Proponents of charter schools and charter expansion consistently overlook serious issues with how these schools can selectively shape their student enrollment. A report from the National Education Policy Center describes 12 practices that charter schools use to push out or discourage enrollment of students with special needs, those with low test scores, English learners, or students in poverty.

Charter schools get a lot of hype in our nation's education debate, yet proponents of charter expansion consistently overlook serious issues with how these schools can selectively shape their student enrollment.

59 Years After Brown vs. Board, an "Education Spring" Is Here

Posted on: Friday May 17th, 2013

May 17th is the 59th anniversary of the historic Brown v. Board of Education Supreme Court decision. Decades later, students, parents, teacher and advocates are still fighting against education policies that leave students of color and low-income students deprived of the resources and opportunities they need to succeed. But a grassroots revolution is brewing, what blogger Jeff Bryant has been calling an "education spring," and this past week has seen headline-grabbing victories and inspiring actions.

Today is the 59th anniversary of the historic Brown vs. Board of Education Supreme Court decision. Almost six decades later, students, parents, teachers and advocates across the country are still fighting against education policies that leave students of color and low-income students deprived of the resources and opportunities they need to succeed.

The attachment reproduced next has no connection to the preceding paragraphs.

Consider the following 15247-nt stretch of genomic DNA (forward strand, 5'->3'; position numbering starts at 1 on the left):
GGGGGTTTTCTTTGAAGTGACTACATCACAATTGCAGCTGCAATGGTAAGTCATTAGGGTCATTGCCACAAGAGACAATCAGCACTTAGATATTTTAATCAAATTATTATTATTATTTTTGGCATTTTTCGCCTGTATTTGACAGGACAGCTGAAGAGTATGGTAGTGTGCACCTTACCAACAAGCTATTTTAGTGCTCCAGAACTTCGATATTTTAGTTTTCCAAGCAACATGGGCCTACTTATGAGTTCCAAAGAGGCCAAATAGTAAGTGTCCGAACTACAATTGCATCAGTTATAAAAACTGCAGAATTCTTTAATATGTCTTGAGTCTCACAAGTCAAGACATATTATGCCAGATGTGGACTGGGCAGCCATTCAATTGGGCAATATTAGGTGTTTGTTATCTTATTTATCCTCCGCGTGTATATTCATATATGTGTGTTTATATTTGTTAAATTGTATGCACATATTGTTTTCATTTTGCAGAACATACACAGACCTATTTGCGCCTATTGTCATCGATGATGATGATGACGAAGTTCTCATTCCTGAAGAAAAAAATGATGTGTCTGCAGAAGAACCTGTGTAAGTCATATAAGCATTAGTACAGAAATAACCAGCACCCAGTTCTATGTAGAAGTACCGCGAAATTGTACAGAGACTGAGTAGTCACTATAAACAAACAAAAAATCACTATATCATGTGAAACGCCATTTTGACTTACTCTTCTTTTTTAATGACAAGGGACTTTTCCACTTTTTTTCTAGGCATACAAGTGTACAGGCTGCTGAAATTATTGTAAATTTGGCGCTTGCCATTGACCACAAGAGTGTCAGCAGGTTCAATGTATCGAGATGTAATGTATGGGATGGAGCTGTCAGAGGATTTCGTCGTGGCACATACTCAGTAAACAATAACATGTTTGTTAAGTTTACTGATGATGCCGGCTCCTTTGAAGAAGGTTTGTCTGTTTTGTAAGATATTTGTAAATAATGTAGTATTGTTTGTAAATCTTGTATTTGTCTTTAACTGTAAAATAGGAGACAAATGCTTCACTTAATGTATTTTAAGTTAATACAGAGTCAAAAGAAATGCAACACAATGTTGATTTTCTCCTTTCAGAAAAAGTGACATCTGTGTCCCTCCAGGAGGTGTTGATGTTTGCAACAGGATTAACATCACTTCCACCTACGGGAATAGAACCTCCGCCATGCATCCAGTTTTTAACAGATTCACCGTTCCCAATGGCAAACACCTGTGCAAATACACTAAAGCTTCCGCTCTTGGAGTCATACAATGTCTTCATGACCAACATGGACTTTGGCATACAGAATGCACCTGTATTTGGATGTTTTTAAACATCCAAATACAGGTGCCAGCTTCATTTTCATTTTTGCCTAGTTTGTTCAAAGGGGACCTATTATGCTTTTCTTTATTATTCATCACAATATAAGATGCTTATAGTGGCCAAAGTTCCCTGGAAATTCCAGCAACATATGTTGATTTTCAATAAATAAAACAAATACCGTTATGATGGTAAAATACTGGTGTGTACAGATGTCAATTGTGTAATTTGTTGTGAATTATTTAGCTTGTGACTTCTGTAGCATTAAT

The State of Preschool 2012

Posted on: Wednesday May 15th, 2013

National Institute for Early Education Research (NIEER) has tracked preschool enrollment and funding data in the country for over a decade. Its latest annual "State of Preschool" report presents an alarming set of "firsts" in the 2011-2012 school year: Enrollment in state-funded pre-K programs has stagnated after a decade of growth, and average funding per child has decreased below $4,000 for the first time since NIEER began collecting the data.

If there's one thing we can all agree on in the midst of budget slashing and a limping economic recovery, it's that kids who go to preschool are better prepared to start learning in school and stand a better chance of graduating and achieving at high levels.

How to Close the Opportunity Gap: Key Policy Recommendations

Publication Date: 
Mon, 2013-05-13
Organization: 
National Education Policy Center
Type: 
Policy
Category: 
Equitable instructional materials and policies

The National Education Policy Center's new book "Closing the Opportunity Gap" offers a wide array of policy recommendations for closing the opportunity gap and ensuring all students have the resources they need to succeed. This policy guide distills the most important recommendations from the book at three different levels: at the level of students' individual needs, at the level of in-school opportunities and resources, and at the level of communities and neighborhoods.

Give At-Risk Students Early, Tailored Supports

Posted on: Monday May 13th, 2013

By Chris Hill, NC Justice Center, and John H. Jackson, Schott Foundation

It’s time we recognize that students fall behind not because of inherent character flaws, but because our education policies for the past two decades have focused on implementing tough standards while failing to build support systems that address the societal factors that create barriers to academic success.

More than 20 million students in the United States are below proficient in reading and math and barred from the educational opportunities that will lead to success.